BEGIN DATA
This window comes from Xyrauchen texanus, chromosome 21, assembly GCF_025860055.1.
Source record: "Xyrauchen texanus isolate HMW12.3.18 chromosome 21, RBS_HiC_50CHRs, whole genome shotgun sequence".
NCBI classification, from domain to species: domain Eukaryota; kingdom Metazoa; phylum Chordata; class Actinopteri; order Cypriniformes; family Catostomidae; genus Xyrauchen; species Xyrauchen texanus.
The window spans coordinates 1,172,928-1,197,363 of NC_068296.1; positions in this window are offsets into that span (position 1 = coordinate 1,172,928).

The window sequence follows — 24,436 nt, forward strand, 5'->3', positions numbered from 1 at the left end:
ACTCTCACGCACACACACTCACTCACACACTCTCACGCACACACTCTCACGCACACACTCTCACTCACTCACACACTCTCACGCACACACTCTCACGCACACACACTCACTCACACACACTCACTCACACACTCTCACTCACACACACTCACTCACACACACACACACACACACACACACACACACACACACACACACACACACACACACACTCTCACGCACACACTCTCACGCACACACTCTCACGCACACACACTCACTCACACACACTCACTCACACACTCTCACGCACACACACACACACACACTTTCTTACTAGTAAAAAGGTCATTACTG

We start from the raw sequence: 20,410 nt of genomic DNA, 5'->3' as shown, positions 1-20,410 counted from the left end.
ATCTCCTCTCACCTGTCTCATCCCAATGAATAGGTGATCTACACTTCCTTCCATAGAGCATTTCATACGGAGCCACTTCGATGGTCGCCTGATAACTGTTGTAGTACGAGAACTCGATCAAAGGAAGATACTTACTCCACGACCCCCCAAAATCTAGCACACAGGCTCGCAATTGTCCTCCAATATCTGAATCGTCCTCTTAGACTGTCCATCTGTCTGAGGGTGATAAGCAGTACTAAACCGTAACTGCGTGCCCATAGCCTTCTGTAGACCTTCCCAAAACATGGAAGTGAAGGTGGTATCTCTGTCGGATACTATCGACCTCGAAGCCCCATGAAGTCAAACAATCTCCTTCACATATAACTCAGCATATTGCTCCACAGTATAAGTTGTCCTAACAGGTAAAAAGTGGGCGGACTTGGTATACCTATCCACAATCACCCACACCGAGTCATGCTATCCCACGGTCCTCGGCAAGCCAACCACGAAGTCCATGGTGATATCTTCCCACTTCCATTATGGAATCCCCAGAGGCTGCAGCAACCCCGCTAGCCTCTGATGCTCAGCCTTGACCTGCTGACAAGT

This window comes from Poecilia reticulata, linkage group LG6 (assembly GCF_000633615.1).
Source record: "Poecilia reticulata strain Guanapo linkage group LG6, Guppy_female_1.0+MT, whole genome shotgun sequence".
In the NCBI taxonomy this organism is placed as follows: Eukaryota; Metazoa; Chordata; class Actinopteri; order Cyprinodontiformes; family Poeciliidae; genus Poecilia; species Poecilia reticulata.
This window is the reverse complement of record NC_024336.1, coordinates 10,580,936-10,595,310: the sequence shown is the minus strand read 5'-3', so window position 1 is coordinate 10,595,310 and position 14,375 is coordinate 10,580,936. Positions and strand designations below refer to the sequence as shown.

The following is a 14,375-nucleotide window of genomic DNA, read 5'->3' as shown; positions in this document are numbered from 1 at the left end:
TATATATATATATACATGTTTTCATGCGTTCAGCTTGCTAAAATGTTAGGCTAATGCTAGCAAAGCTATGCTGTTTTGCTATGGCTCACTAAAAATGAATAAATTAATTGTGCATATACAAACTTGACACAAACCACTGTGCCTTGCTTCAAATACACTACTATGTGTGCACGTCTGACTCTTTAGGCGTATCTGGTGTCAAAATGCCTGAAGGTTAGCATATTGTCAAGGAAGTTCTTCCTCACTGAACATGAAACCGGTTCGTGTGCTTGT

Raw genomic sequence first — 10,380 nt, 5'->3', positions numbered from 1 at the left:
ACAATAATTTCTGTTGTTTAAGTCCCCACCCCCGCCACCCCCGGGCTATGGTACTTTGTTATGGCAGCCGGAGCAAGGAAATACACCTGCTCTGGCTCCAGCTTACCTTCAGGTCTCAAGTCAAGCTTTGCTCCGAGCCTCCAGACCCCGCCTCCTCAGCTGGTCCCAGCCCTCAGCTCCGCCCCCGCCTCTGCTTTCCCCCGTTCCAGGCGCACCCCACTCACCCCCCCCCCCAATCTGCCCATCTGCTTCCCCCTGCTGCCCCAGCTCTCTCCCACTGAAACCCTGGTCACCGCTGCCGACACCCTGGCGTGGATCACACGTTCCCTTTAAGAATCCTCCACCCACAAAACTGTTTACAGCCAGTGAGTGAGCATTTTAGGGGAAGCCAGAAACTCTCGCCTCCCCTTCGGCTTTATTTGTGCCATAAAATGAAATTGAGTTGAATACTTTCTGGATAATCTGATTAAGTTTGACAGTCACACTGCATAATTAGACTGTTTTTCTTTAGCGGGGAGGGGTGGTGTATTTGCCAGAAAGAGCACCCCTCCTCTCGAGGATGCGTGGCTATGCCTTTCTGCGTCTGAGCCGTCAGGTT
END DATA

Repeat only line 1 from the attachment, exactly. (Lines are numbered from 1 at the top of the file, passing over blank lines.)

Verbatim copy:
This window comes from Xyrauchen texanus, chromosome 21, assembly GCF_025860055.1.